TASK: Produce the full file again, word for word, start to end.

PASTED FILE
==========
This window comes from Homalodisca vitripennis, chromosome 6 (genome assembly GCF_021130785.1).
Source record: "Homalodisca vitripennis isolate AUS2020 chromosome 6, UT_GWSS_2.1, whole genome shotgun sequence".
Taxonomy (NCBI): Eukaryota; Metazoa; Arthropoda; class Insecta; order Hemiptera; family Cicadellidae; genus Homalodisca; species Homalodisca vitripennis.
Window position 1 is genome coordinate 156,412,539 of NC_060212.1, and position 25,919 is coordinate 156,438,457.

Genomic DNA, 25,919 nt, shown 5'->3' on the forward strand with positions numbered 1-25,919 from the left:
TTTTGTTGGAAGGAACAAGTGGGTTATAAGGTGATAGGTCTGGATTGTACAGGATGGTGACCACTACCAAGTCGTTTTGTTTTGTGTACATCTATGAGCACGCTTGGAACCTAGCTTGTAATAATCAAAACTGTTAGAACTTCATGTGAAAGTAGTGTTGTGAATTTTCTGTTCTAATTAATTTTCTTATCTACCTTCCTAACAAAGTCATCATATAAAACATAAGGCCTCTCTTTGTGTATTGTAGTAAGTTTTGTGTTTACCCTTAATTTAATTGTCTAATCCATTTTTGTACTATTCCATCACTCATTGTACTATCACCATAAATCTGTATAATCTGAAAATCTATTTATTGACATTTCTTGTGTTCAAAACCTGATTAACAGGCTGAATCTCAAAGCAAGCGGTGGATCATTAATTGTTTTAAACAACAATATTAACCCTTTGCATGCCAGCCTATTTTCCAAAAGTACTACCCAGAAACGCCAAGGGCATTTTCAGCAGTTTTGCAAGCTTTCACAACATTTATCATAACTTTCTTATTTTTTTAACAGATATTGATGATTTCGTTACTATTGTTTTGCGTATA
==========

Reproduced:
This window comes from Homalodisca vitripennis, chromosome 6 (genome assembly GCF_021130785.1).
Source record: "Homalodisca vitripennis isolate AUS2020 chromosome 6, UT_GWSS_2.1, whole genome shotgun sequence".
Taxonomy (NCBI): Eukaryota; Metazoa; Arthropoda; class Insecta; order Hemiptera; family Cicadellidae; genus Homalodisca; species Homalodisca vitripennis.
Window position 1 is genome coordinate 156,412,539 of NC_060212.1, and position 25,919 is coordinate 156,438,457.

Genomic DNA, 25,919 nt, shown 5'->3' on the forward strand with positions numbered 1-25,919 from the left:
TTTTGTTGGAAGGAACAAGTGGGTTATAAGGTGATAGGTCTGGATTGTACAGGATGGTGACCACTACCAAGTCGTTTTGTTTTGTGTACATCTATGAGCACGCTTGGAACCTAGCTTGTAATAATCAAAACTGTTAGAACTTCATGTGAAAGTAGTGTTGTGAATTTTCTGTTCTAATTAATTTTCTTATCTACCTTCCTAACAAAGTCATCATATAAAACATAAGGCCTCTCTTTGTGTATTGTAGTAAGTTTTGTGTTTACCCTTAATTTAATTGTCTAATCCATTTTTGTACTATTCCATCACTCATTGTACTATCACCATAAATCTGTATAATCTGAAAATCTATTTATTGACATTTCTTGTGTTCAAAACCTGATTAACAGGCTGAATCTCAAAGCAAGCGGTGGATCATTAATTGTTTTAAACAACAATATTAACCCTTTGCATGCCAGCCTATTTTCCAAAAGTACTACCCAGAAACGCCAAGGGCATTTTCAGCAGTTTTGCAAGCTTTCACAACATTTATCATAACTTTCTTATTTTTTTAACAGATATTGATGATTTCGTTACTATTGTTTTGCGTATA